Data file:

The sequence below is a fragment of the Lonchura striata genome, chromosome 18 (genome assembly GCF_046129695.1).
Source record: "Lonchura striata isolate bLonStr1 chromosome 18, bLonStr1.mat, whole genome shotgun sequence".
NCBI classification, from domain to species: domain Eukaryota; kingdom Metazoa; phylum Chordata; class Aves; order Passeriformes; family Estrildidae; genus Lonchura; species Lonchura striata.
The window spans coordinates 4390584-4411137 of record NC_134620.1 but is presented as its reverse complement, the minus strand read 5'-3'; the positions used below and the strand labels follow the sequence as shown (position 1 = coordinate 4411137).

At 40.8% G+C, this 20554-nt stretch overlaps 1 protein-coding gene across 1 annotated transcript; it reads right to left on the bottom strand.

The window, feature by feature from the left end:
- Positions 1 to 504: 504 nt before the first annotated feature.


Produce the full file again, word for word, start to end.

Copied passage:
The sequence below is a fragment of the Lonchura striata genome, chromosome 18 (genome assembly GCF_046129695.1).
Source record: "Lonchura striata isolate bLonStr1 chromosome 18, bLonStr1.mat, whole genome shotgun sequence".
NCBI classification, from domain to species: domain Eukaryota; kingdom Metazoa; phylum Chordata; class Aves; order Passeriformes; family Estrildidae; genus Lonchura; species Lonchura striata.
The window spans coordinates 4390584-4411137 of record NC_134620.1 but is presented as its reverse complement, the minus strand read 5'-3'; the positions used below and the strand labels follow the sequence as shown (position 1 = coordinate 4411137).

At 40.8% G+C, this 20554-nt stretch overlaps 1 protein-coding gene across 1 annotated transcript; it reads right to left on the bottom strand.

The window, feature by feature from the left end:
- Positions 1 to 504: 504 nt before the first annotated feature.